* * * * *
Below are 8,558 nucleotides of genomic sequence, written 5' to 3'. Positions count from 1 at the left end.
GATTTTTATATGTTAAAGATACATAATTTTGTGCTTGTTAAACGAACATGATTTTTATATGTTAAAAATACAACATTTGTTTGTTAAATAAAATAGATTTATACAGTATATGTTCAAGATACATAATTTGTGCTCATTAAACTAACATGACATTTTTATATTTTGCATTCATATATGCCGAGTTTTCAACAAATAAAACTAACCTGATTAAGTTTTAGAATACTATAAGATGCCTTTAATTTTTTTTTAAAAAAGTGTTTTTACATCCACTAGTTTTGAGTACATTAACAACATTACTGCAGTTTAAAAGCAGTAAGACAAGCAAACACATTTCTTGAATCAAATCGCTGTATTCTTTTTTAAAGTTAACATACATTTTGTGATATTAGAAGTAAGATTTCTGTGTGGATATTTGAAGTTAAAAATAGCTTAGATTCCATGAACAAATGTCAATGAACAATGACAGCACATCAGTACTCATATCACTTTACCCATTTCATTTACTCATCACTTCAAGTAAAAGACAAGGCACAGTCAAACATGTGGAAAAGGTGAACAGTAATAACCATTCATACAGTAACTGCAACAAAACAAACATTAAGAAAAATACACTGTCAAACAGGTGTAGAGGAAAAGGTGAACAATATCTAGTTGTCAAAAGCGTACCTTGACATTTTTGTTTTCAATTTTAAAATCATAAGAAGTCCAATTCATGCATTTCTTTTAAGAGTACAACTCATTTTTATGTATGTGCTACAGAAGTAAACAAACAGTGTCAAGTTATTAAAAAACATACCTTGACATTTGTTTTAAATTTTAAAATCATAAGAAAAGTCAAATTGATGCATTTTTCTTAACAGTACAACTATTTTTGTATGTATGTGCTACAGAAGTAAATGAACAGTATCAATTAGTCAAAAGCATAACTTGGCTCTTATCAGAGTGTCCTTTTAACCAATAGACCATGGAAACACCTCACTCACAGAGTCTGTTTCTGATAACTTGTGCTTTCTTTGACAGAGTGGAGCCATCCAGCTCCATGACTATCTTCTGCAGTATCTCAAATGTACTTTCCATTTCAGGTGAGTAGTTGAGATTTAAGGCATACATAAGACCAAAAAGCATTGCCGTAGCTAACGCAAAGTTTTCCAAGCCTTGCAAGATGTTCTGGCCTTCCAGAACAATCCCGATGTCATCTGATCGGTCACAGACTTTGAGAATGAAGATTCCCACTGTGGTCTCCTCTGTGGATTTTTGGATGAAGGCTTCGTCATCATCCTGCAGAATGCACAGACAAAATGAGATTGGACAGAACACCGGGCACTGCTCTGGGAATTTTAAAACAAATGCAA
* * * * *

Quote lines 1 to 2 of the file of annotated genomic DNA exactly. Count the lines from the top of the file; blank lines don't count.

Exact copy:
Below are 8,558 nucleotides of genomic sequence, written 5' to 3'. Positions count from 1 at the left end.
GATTTTTATATGTTAAAGATACATAATTTTGTGCTTGTTAAACGAACATGATTTTTATATGTTAAAAATACAACATTTGTTTGTTAAATAAAATAGATTTATACAGTATATGTTCAAGATACATAATTTGTGCTCATTAAACTAACATGACATTTTTATATTTTGCATTCATATATGCCGAGTTTTCAACAAATAAAACTAACCTGATTAAGTTTTAGAATACTATAAGATGCCTTTAATTTTTTTTTAAAAAAGTGTTTTTACATCCACTAGTTTTGAGTACATTAACAACATTACTGCAGTTTAAAAGCAGTAAGACAAGCAAACACATTTCTTGAATCAAATCGCTGTATTCTTTTTTAAAGTTAACATACATTTTGTGATATTAGAAGTAAGATTTCTGTGTGGATATTTGAAGTTAAAAATAGCTTAGATTCCATGAACAAATGTCAATGAACAATGACAGCACATCAGTACTCATATCACTTTACCCATTTCATTTACTCATCACTTCAAGTAAAAGACAAGGCACAGTCAAACATGTGGAAAAGGTGAACAGTAATAACCATTCATACAGTAACTGCAACAAAACAAACATTAAGAAAAATACACTGTCAAACAGGTGTAGAGGAAAAGGTGAACAATATCTAGTTGTCAAAAGCGTACCTTGACATTTTTGTTTTCAATTTTAAAATCATAAGAAGTCCAATTCATGCATTTCTTTTAAGAGTACAACTCATTTTTATGTATGTGCTACAGAAGTAAACAAACAGTGTCAAGTTATTAAAAAACATACCTTGACATTTGTTTTAAATTTTAAAATCATAAGAAAAGTCAAATTGATGCATTTTTCTTAACAGTACAACTATTTTTGTATGTATGTGCTACAGAAGTAAATGAACAGTATCAATTAGTCAAAAGCATAACTTGGCTCTTATCAGAGTGTCCTTTTAACCAATAGACCATGGAAACACCTCACTCACAGAGTCTGTTTCTGATAACTTGTGCTTTCTTTGACAGAGTGGAGCCATCCAGCTCCATGACTATCTTCTGCAGTATCTCAAATGTACTTTCCATTTCAGGTGAGTAGTTGAGATTTAAGGCATACATAAGACCAAAAAGCATTGCCGTAGCTAACGCAAAGTTTTCCAAGCCTTGCAAGATGTTCTGGCCTTCCAGAACAATCCCGATGTCATCTGATCGGTCACAGACTTTGAGAATGAAGATTCCCACTGTGGTCTCCTCTGTGGATTTTTGGATGAAGGCTTCGTCATCATCCTGCAGAATGCACAGACAAAATGAGATTGGACAGAACACCGGGCACTGCTCTGGGAATTTTAAAACAAATGCAA